French Women Don't Get Fat ®Stylish, convincing, wise, funny, and just in time: the ultimate non-diet book, which could radically change the way you think and live. French women don't get fat, but they do eat bread and pastry, drink wine, and regularly enjoy three-course meals. In her delightful tale, Mireille Guiliano unlocks the simple secrets of this "French paradox" -– how to enjoy food and stay slim and healthy. Hers is a charming, sensible, and powerfully life-affirming view of health and eating for our times.
As a typically slender French girl, Mireille went to America as an exchange student and came back fat. That shock sent her into an adolescent tailspin, until her kindly family physician, "Dr. Miracle," came to the rescue. Reintroducing her to classic principles of French gastronomy plus time-honored secrets of the local women, he helped her restore her shape and gave her a whole new understanding of food, drink, and life. The key? Not guilt or deprivation but learning to get the most from the things you most enjoy. Following her own version of this traditional wisdom, she has ever since relished a life of indulgence without bulge, satisfying yen without yo-yo on three meals a day.
Now in simple but potent strategies and dozens of recipes you'd swear were fattening, Mireille reveals the ingredients for a lifetime of weight control–from the emergency weekend remedy of Magical Leek Soup to everyday tricks like fooling yourself into contentment and painless new physical exertions to save you from the StairMaster. Emphasizing the virtues of freshness, variety, balance, and always pleasure, Mireille shows how virtually anyone can learn to eat, drink, and move like a French woman.
First published in 2004, French Women Don’t Get Fat ® has been a runaway success. The book has been translated into 40 languages, reached number one on the New York Times best-seller list and went on to sell over 3 million copies worldwide (and counting).
"Ms. Guiliano turns out to be eminently level headed. She combines reasonable thoughts about nutrition with a general endorsement of joie de vivre, and her tone is girl friendly enough to account for the book's runaway popularity."
-- Janet Maslin, New York Times
"This French Women book has just been released to great acclaim and, despite my aversion to the diet-like literature, I was won over by the amusingly simple cover illustration of a woman in a French blue top and saffron pants walking a poodle and pulling along a shopping buggy with pink tulips, a baguette, and what is surely meant to be a bottle of Veuve. The great treat in French Women is that it isn't a conventional diet book. There are no tables, no charts and none of that big screeching boldface type to encourage you to remember the book's key nostrums. Like, STOP EATING! In fact, French Women encourages just the opposite. Eat. Eat well. Eat slowly. . . It does no justice to this book to reduce it to a list. It's really about a state of mind. I'm particularly enamored of a phrase I had not heard: Je deprime donc je chocolate. When I'm down, I chocolate."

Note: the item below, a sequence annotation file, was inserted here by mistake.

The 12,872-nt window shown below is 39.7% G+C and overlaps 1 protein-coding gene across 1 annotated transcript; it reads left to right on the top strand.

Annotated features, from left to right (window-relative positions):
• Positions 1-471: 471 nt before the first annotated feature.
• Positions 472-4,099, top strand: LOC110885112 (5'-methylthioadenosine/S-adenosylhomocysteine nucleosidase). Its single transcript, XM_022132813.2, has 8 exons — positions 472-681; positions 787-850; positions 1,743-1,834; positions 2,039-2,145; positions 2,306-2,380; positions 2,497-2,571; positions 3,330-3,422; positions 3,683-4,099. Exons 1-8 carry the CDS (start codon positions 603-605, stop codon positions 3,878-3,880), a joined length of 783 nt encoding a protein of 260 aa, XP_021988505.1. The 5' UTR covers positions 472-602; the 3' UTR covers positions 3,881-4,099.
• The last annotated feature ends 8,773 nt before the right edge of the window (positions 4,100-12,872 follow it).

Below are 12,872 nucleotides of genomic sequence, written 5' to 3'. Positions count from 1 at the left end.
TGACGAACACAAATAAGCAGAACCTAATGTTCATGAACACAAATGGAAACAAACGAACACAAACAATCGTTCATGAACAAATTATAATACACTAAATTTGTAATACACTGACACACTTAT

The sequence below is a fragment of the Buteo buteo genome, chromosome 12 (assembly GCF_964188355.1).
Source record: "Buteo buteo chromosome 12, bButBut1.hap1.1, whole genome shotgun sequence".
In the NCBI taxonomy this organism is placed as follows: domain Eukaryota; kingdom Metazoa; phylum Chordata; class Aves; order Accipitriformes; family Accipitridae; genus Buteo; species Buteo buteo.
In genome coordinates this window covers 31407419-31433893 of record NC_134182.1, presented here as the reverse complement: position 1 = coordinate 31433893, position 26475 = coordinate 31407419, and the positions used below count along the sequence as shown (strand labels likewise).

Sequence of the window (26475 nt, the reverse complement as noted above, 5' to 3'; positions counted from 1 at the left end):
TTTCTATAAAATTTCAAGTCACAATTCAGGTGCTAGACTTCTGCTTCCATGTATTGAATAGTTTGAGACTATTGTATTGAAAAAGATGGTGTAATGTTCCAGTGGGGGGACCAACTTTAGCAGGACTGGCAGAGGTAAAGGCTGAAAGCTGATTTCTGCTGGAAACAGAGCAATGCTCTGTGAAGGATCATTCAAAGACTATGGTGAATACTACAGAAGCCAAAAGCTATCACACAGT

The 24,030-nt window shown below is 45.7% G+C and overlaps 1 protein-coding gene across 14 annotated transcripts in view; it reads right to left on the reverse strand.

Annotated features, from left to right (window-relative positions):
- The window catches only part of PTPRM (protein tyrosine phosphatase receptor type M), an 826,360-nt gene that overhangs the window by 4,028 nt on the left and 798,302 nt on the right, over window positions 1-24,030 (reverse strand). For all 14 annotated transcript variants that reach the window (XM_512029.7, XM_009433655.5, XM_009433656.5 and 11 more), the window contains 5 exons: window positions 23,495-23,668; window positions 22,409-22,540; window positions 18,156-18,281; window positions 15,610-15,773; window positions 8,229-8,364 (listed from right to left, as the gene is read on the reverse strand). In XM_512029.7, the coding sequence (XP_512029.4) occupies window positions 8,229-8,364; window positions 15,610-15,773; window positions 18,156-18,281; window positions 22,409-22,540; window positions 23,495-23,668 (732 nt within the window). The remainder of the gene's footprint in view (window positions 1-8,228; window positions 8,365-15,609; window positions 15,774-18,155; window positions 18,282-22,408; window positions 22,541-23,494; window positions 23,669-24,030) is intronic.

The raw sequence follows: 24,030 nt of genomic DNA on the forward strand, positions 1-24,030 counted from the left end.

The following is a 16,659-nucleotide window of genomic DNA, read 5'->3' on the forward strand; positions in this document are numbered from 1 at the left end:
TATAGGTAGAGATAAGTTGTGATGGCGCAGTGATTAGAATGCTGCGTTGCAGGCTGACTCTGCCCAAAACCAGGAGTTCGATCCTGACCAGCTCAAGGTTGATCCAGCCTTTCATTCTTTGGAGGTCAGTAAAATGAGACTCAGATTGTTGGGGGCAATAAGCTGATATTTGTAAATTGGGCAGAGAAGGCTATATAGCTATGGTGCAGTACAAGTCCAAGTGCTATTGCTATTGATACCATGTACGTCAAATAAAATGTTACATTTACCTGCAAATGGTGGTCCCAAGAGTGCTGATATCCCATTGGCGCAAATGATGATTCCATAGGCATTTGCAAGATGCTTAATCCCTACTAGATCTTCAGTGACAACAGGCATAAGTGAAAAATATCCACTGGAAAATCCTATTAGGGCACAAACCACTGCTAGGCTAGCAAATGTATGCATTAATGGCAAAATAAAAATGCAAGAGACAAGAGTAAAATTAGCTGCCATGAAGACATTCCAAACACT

-- Jennifer Wells, Toronto Star
"This isn't the 'Guiliano Diet.' Her book is about lifestyle. Forget low-carbs. Ignore high-protein. Too reckless. Too du jour. As she likes to put it: 'French women think about good things to eat; American women typically worry about bad things to eat.' "
--Thom Smith, Chicago Tribune
"Now, thanks to the release of French Women Don't Get Fat ®, the new non-diet book that is No. 2 on the New York Times Best Sellers list, leeks are getting as hard to find as a Hermés Kelly bag. . . Her secret lies. . . in eating the way French women do, savoring and enjoying the pleasures of food, rather than obsessing over it, feeling guilty about it and shoveling it in the way we Americans do. There's a lot to like in her philosophy, which includes a very passionately argued chapter about the folly of eschewing bread and chocolate, and why Hershey's n'est pas la meme chose as Godiva. Most encouraging of all, she suggests that climbing a few flights on your way to work or walking to the water cooler in expensive shoes is at least as good for you as going to the gym, and doesn't require one to change into unattractive clothes."
--Laura Billings, St. Paul Pioneer Press